The firm could no longer meet its revenue goals, in 2001. Scott D. Sullivan, Chief Finance Officer of WorldCom, asked his employees to maintain a 42% expense/revenue ratio, which was declared impossible considering the position at that time. Nevertheless, Sullivan came up with the solution of treating operating costs as capital expenditure, which is against international accounting principles, and set up a hoax for investors. This new method of accounting manipulated revenues and profits, showing them way more than the true values. Accounting managers Vinson and Troy were asked to treat $828 million of line accruals in the Income Statement. That is when the firm used unfair means for its success, breaking several laws.

External auditor, Arthur Andersen claimed that WorldCom was a “high-risk” client for committing fraud. Anderson could easily identify the accrual reversals and capitalization of expenses from the general ledgers, however, WorldCom ignored his requests and kept important information from him. The press blamed Anderson for his irresponsibility and for turning a blind eye to the company’s abnormal financial statements (Yallapragada, RamMohan R., C. William Roe, & Alfred G. Toma 187).

In 2002, the U.S. Securities and Exchange Commission requested WorldCom for information regarding accounting procedures and loans offered to officers. On the 25th of June, the company announced that it would have to revise its financial statements as transactions worth $3.85 billion were mistreated. The discovery shocked all the investors of WorldCom and disappointed many stakeholders. The next day, the U.S. SEC initiated a lawsuit against WorldCom for accounting fraud. U.S. Department of Justice investigated the actions of CEO, Bernie Ebbers, CFO, Scott Sullivan, and a few other senior managers involved in the conspiracy.

Further investigation into the firm’s actions revealed capitalization of more than $11 billion of operating expenses. The company soon filed for Chapter 11 bankruptcy (the purpose of Chapter 11 bankruptcy is to keep functioning in the market under court supervision) as investors pulled out their money and had its long-term corporate credit rating drop from B+ to CCC-.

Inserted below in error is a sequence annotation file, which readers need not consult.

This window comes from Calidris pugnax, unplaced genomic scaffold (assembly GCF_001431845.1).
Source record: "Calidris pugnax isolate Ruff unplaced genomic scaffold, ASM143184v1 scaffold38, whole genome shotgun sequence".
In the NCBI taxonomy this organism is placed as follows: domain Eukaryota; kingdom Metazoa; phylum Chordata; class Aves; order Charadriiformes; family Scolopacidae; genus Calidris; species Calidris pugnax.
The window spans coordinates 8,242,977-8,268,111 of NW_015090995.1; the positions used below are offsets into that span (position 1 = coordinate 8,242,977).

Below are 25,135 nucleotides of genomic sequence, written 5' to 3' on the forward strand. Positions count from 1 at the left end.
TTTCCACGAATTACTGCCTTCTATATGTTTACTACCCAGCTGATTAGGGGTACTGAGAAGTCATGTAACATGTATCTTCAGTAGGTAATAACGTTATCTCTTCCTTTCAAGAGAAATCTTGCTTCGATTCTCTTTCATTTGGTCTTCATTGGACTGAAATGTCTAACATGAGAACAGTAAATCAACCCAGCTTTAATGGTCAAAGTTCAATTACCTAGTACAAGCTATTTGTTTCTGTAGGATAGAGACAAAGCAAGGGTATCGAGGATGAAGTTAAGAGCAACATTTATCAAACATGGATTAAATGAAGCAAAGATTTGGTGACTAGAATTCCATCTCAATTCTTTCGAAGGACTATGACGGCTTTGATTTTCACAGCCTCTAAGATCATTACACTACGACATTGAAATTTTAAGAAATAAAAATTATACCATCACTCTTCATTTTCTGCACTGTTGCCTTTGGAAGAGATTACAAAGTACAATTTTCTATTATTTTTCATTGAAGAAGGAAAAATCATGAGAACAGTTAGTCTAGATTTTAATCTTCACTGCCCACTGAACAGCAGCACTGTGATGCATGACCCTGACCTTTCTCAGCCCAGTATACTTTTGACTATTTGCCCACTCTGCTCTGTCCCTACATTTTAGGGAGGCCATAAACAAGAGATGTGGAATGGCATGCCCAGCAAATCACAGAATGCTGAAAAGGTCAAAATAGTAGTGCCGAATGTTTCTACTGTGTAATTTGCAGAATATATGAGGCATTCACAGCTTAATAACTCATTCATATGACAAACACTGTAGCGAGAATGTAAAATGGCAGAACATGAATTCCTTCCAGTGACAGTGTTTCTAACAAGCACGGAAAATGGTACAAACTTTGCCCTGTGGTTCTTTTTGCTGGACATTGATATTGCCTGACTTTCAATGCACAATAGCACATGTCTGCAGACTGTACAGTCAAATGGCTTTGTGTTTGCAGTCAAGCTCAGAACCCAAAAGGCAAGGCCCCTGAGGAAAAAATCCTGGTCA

In 2005, Ebbers was found guilty after a six-week trial and sentenced to twenty-five years in prison, the longest a CEO has ever received. Senior managers of WorldCom including, David Meyers, Yates, Vinson, and Normand, pleaded guilty to felony charges of security fraud and making false files. Scott Sullivan pleaded guilty, as well, to committing fraud, misleading his employees and WorldCom investors, and deceiving the SEC (Lyke & Mark 6).

WorldCom’s downfall is reported to be the biggest disappointment in the stock market’s history. Being a major contributor to the economy and one of the biggest telecom employers, WorldCom’s decline affected many stakeholders. The problem with the firm has been there since the beginning. The CEO’s intentions of personal gains, lack of expertise, and pressure on lower management led the firm into a conspiracy remembered to date.

Works Cited

Lyke, Bob, and Mark Jickling. “WorldCom: The accounting scandal.” Congressional Research Service Report for Congress, August. Vol. 29. 2002. Retrieved from:

CNBC, David Faber. “The Rise and Fraud of WorldCom.” Msnbc.Com, 9 Sept. 2003,

Kaplan, Robert S., and David Kiron. Accounting fraud at WorldCom. Boston, MA: Harvard Business School, 2004. Retrieved from:

Akhigbe, Aigbe, Anna D. Martin, and Ann Marie Whyte. “Contagion effects of the world’s largest bankruptcy: the case of WorldCom.” The Quarterly Review of Economics and Finance 45.1 (2005): 48-64. Retrieved from:

Yallapragada, RamMohan R., C. William Roe, and Alfred G. Toma. “Accounting fraud, and white-collar crimes in the United States.” Journal of Business Case Studies (Online) 8.2 (2012): 187. Retrieved from: